This raises a second way in which competition benefits cooperation: it moderates the excesses of the consensual mode. People can be inclined at times to think that competition is more messy and inefficient. Wouldn't it be better if we only had one of the relevant thing? Why couldn't we get everyone to play only one code of football? Wouldn't that be better? Actually, no. For two reasons. The first is that it could only be achieved through the conflict entailed in the suppression of legitimate variety. Secondly it would inhibit the development of beautiful and valuable things.

Keeping Each Other Honest

The fact that the consensual form of cooperation is more fundamental does not mean it is univocal. It is not a stand-alone principle. It's preeminence is because of the reality of conflict. The higher the stakes are in terms of the necessities of human life the more we see the importance of the consensual form of cooperation. But with most things there is no necessity to have only one.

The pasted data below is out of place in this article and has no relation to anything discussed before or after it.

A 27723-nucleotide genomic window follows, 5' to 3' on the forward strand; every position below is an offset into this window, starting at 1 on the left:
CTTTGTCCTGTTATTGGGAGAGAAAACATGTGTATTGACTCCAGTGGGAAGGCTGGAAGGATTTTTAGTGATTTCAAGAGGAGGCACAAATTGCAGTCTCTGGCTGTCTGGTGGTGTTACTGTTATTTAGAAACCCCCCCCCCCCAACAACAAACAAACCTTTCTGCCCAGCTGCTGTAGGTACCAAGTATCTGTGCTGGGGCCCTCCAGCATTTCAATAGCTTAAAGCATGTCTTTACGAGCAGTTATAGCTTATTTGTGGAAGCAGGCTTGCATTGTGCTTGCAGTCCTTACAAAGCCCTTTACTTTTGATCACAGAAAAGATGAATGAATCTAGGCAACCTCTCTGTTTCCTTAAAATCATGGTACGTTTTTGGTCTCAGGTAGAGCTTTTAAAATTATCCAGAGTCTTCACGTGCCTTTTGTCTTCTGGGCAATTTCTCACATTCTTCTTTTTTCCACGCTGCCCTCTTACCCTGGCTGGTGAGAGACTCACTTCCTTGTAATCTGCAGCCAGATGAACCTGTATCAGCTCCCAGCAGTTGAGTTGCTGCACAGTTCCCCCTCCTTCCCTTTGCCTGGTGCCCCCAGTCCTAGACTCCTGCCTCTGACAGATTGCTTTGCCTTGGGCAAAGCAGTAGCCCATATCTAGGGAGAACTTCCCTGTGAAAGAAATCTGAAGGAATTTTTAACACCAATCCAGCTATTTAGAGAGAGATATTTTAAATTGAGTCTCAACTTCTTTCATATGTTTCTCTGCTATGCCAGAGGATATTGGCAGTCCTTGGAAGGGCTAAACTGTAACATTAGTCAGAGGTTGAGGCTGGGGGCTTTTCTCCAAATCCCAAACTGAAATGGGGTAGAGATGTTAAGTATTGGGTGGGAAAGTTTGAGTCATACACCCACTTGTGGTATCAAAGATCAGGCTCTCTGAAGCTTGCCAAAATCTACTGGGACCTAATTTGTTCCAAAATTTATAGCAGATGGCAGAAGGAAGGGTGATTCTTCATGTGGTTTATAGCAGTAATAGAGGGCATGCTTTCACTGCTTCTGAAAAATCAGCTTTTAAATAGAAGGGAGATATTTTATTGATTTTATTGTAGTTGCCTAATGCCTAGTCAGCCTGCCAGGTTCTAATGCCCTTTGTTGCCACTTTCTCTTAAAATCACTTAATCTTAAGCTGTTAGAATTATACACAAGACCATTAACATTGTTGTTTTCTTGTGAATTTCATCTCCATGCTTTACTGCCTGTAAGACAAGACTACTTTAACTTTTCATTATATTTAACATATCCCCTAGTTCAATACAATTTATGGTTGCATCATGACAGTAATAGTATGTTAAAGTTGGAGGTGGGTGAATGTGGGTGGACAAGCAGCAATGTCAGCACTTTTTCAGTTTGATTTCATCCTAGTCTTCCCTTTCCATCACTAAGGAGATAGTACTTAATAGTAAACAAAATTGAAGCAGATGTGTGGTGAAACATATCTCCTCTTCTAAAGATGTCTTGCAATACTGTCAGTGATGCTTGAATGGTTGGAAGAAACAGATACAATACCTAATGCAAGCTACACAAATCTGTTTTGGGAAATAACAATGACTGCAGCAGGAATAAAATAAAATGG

The consensual keeps the competitive honest by establishing and maintaining the rules. The competitive keeps the consensual honest by insisting on space for variety, plurality and creativity.

We can see the close interrelation between them by considering those emblems of consensual cooperation, parliaments. We have parliamentary forms of various kinds in the process of government because we recognise the need to have consensus on the most important matters of the practical administration of society.

But look at what happens within parliaments: a lot of competition. Human nature being what it is these cooperative efforts are beset by real conflicts, so that it can give competition a bad name. However, if you replaced the competition with a 'unity' achieved by dictatorship, you would have even bigger problems. As Winston Churchill was quoted as saying: "... democracy is the worst form of Government except for all those other forms that have been tried from time to time ..."

A Great Deal More

There is a great deal more that needs to be said about the nature and purpose of competition, but this will have to do for the moment.